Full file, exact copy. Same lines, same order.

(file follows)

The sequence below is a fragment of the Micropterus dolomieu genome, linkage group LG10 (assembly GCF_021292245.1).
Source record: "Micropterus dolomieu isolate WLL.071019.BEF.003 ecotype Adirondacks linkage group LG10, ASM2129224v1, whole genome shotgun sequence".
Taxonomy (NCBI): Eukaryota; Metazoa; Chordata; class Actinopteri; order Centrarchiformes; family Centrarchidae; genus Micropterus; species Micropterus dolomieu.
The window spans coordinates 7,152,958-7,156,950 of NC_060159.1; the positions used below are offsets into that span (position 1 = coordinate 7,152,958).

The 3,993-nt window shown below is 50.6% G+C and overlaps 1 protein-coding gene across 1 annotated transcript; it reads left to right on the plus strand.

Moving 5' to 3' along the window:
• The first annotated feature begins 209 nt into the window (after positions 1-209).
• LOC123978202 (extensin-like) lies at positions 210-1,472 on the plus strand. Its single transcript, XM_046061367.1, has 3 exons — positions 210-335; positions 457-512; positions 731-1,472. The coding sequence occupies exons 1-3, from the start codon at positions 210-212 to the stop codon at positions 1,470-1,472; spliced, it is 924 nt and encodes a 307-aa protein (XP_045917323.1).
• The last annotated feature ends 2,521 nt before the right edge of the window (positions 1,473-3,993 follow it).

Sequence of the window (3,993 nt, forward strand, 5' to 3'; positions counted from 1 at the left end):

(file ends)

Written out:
The sequence below is a fragment of the Micropterus dolomieu genome, linkage group LG10 (assembly GCF_021292245.1).
Source record: "Micropterus dolomieu isolate WLL.071019.BEF.003 ecotype Adirondacks linkage group LG10, ASM2129224v1, whole genome shotgun sequence".
Taxonomy (NCBI): Eukaryota; Metazoa; Chordata; class Actinopteri; order Centrarchiformes; family Centrarchidae; genus Micropterus; species Micropterus dolomieu.
The window spans coordinates 7,152,958-7,156,950 of NC_060159.1; the positions used below are offsets into that span (position 1 = coordinate 7,152,958).

The 3,993-nt window shown below is 50.6% G+C and overlaps 1 protein-coding gene across 1 annotated transcript; it reads left to right on the plus strand.

Moving 5' to 3' along the window:
• The first annotated feature begins 209 nt into the window (after positions 1-209).
• LOC123978202 (extensin-like) lies at positions 210-1,472 on the plus strand. Its single transcript, XM_046061367.1, has 3 exons — positions 210-335; positions 457-512; positions 731-1,472. The coding sequence occupies exons 1-3, from the start codon at positions 210-212 to the stop codon at positions 1,470-1,472; spliced, it is 924 nt and encodes a 307-aa protein (XP_045917323.1).
• The last annotated feature ends 2,521 nt before the right edge of the window (positions 1,473-3,993 follow it).

Sequence of the window (3,993 nt, forward strand, 5' to 3'; positions counted from 1 at the left end):